Guiding Principles for Financial Regulation
I thank the Brevan Howard Centre for Financial Analysis at Imperial College London and the Initiative on Central Banking and Financial Policy at Columbia University, and in particular Franklin Allen and Trish Mosser, for inviting me to speak on this panel. The views I’ll provide today are my own and not necessarily those of the Federal Reserve System or my colleagues on the Federal Open Market Committee.
Some of you may be too young to remember the original Star Trek — the one with William Shatner playing Captain Kirk. But in a famous episode, Kirk, Spock, and McCoy find themselves on a planet whose society is modeled on gangsters from Prohibition-era Chicago.1 At one point, Kirk creates a diversion by engaging the gangsters in a card game called “fizzbin,” making up the rules as he goes along. Each player gets six cards, except for the dealer and the player to his right, who each get a seventh card. The second card is turned up, except on Tuesday. If you get two Jacks, you have a half fizzbin, which is good, but if you get a third Jack, you have a shronk, which is bad. A King and a two are good, except at night, when you want to get a Queen and a four instead. The aim of the game is to get a royal fizzbin, but the odds are astronomically against that. I think you get the idea.
At times, the regulatory framework that has arisen since the global financial crisis can seem like the game of fizzbin — very complicated, seemingly without rationale, and constantly changing. In such an environment, sometimes it helps to take a step back and focus on some underlying principles that should serve as a foundation for any financial regulatory framework, and that can help guide any potential changes to strengthen the framework and promote cross-country harmonization.2
My first principle, similar to Star Trek’s prime directive, is that financial system regulation should be tailored to the risks imposed on the system, thereby fostering systemic resiliency. By resiliency I mean a system in which financial institutions remain strong enough to continue to lend and offer other valuable financial services throughout the ups and downs of the business cycle. The corollary is that if current regulations are not furthering this principle, they should be rethought. Similarly, if a portion of the financial system is prone to systemic problems but doesn’t have adequate oversight, this situation should be rethought, too.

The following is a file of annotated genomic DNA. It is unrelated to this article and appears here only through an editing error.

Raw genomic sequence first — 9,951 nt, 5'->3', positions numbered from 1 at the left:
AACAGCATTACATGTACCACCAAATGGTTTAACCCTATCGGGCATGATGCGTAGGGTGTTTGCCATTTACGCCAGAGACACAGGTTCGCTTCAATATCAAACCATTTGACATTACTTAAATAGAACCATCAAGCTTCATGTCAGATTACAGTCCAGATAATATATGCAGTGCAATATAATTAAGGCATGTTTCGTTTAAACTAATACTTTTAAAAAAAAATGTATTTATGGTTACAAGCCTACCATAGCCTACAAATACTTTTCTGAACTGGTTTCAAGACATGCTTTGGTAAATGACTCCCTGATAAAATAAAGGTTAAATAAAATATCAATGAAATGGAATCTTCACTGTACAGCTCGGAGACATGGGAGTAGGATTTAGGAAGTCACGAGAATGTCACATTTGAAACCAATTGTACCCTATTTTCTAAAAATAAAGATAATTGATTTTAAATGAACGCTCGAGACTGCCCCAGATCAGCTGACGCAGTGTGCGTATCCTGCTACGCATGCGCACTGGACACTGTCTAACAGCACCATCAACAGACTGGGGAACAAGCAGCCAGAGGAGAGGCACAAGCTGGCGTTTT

This principle recognizes that financial services firms provide value. Indeed, the fact that the crisis and its aftermath were very dark times for households, businesses, banks, and policymakers and that the financial system was at the heart of the crisis attests to the vital role a sound financial system plays in supporting a vibrant economy. This principle also recognizes that bank regulation and supervision should concern itself not only with the safety and soundness of individual institutions but also with the risk of the system overall. The absence of such a focus prior to the financial crisis contributed to a buildup in financial imbalances and systemic risk. The post-crisis changes made to the regulatory framework aim to strengthen resiliency by lowering the probability of another financial crisis, and by reducing the costs imposed on the rest of the economy when a large shock hits the financial system. Important components include capital requirements, liquidity requirements, stress tests, living will resolution plans, and resolution methods that allow systemically important institutions to fail without causing problems for the entire financial system. As a result of the financial crisis and these regulatory changes, banks themselves have also altered how they monitor risks and run their businesses.
Focusing on risk management makes it clear that institutions posing the most systemic risk should face enhanced prudential standards and supervisory attention, while institutions not imposing costs on the rest of the financial system or creating the kinds of contagion that can put the entire financial system at risk should face a different type of oversight. Institutions should not be burdened by rules that make it more costly for them to serve their customers but do little to further the goal of a healthy and resilient financial system. For large banks, the combination of risk-based capital requirements, a leverage ratio requirement as a backstop, liquidity requirements, and annual stress testing is appropriate. But there is now some recognition that there may be opportunities to reduce regulatory burden without increasing systemic risk. In the U.S., some increase in the thresholds at which some of the enhanced requirements kick in would be reasonable, as would a reduction in the regulatory burden that has been placed on community banks.3 Some steps are already being taken. For example, in late September, the federal banking agencies issued for public comment proposed changes to the capital rules for community banks intended to simplify and reduce the burden of rules imposed by Dodd-Frank.4
At the same time, it’s important not to throw the baby out with the bathwater. We learned during the financial crisis that bank capital standards were too low, that some forms of capital considered to be Tier 1 by the regulators did not protect the banks when there was a severe shock, and that neither the market nor central bank lender-of-last-resort functions were adequate to address severe liquidity problems when collateral values could not be determined. Any changes to the regulatory framework will need to heed the first principle and preserve the strength and resiliency of the financial system, which benefit the economy. It will be an ongoing challenge to strike the right balance between enhanced financial system resiliency and maintaining the system’s ability to deliver economic value by innovating and taking on risk.